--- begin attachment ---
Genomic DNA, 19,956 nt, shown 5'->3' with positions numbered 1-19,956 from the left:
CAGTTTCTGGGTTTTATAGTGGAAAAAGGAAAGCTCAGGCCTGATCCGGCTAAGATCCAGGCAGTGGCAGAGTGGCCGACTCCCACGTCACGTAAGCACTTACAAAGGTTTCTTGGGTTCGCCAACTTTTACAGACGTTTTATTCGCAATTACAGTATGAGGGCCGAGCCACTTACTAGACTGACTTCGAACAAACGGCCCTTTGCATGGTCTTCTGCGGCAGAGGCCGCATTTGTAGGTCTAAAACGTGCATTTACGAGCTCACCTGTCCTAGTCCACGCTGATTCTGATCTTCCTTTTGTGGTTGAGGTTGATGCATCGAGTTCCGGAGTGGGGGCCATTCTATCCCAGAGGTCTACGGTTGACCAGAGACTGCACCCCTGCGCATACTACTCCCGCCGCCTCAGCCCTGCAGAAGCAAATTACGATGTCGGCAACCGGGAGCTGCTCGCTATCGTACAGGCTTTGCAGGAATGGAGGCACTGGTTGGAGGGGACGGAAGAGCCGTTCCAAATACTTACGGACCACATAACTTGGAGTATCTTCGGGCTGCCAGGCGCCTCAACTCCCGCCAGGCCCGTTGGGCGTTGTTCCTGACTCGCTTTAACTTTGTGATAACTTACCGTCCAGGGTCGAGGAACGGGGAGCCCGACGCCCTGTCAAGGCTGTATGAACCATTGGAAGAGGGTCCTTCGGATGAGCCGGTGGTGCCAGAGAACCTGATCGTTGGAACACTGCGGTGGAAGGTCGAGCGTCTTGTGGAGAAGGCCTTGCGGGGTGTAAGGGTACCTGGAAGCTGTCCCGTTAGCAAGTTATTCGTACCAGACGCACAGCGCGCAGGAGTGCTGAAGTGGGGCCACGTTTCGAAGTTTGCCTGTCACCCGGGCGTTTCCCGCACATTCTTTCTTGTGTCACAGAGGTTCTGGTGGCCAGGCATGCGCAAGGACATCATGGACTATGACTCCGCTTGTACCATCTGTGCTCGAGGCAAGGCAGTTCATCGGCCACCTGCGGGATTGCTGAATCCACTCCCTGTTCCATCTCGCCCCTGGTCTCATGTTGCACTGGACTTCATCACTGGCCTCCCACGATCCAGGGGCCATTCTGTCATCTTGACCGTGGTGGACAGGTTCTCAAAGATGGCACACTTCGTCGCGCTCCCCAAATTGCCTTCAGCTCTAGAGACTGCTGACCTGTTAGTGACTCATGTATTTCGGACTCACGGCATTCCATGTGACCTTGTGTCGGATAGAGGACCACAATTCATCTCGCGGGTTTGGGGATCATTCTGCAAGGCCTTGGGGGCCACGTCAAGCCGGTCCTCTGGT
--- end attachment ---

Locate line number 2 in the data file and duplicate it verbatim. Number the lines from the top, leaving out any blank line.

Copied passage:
CAGTTTCTGGGTTTTATAGTGGAAAAAGGAAAGCTCAGGCCTGATCCGGCTAAGATCCAGGCAGTGGCAGAGTGGCCGACTCCCACGTCACGTAAGCACTTACAAAGGTTTCTTGGGTTCGCCAACTTTTACAGACGTTTTATTCGCAATTACAGTATGAGGGCCGAGCCACTTACTAGACTGACTTCGAACAAACGGCCCTTTGCATGGTCTTCTGCGGCAGAGGCCGCATTTGTAGGTCTAAAACGTGCATTTACGAGCTCACCTGTCCTAGTCCACGCTGATTCTGATCTTCCTTTTGTGGTTGAGGTTGATGCATCGAGTTCCGGAGTGGGGGCCATTCTATCCCAGAGGTCTACGGTTGACCAGAGACTGCACCCCTGCGCATACTACTCCCGCCGCCTCAGCCCTGCAGAAGCAAATTACGATGTCGGCAACCGGGAGCTGCTCGCTATCGTACAGGCTTTGCAGGAATGGAGGCACTGGTTGGAGGGGACGGAAGAGCCGTTCCAAATACTTACGGACCACATAACTTGGAGTATCTTCGGGCTGCCAGGCGCCTCAACTCCCGCCAGGCCCGTTGGGCGTTGTTCCTGACTCGCTTTAACTTTGTGATAACTTACCGTCCAGGGTCGAGGAACGGGGAGCCCGACGCCCTGTCAAGGCTGTATGAACCATTGGAAGAGGGTCCTTCGGATGAGCCGGTGGTGCCAGAGAACCTGATCGTTGGAACACTGCGGTGGAAGGTCGAGCGTCTTGTGGAGAAGGCCTTGCGGGGTGTAAGGGTACCTGGAAGCTGTCCCGTTAGCAAGTTATTCGTACCAGACGCACAGCGCGCAGGAGTGCTGAAGTGGGGCCACGTTTCGAAGTTTGCCTGTCACCCGGGCGTTTCCCGCACATTCTTTCTTGTGTCACAGAGGTTCTGGTGGCCAGGCATGCGCAAGGACATCATGGACTATGACTCCGCTTGTACCATCTGTGCTCGAGGCAAGGCAGTTCATCGGCCACCTGCGGGATTGCTGAATCCACTCCCTGTTCCATCTCGCCCCTGGTCTCATGTTGCACTGGACTTCATCACTGGCCTCCCACGATCCAGGGGCCATTCTGTCATCTTGACCGTGGTGGACAGGTTCTCAAAGATGGCACACTTCGTCGCGCTCCCCAAATTGCCTTCAGCTCTAGAGACTGCTGACCTGTTAGTGACTCATGTATTTCGGACTCACGGCATTCCATGTGACCTTGTGTCGGATAGAGGACCACAATTCATCTCGCGGGTTTGGGGATCATTCTGCAAGGCCTTGGGGGCCACGTCAAGCCGGTCCTCTGGT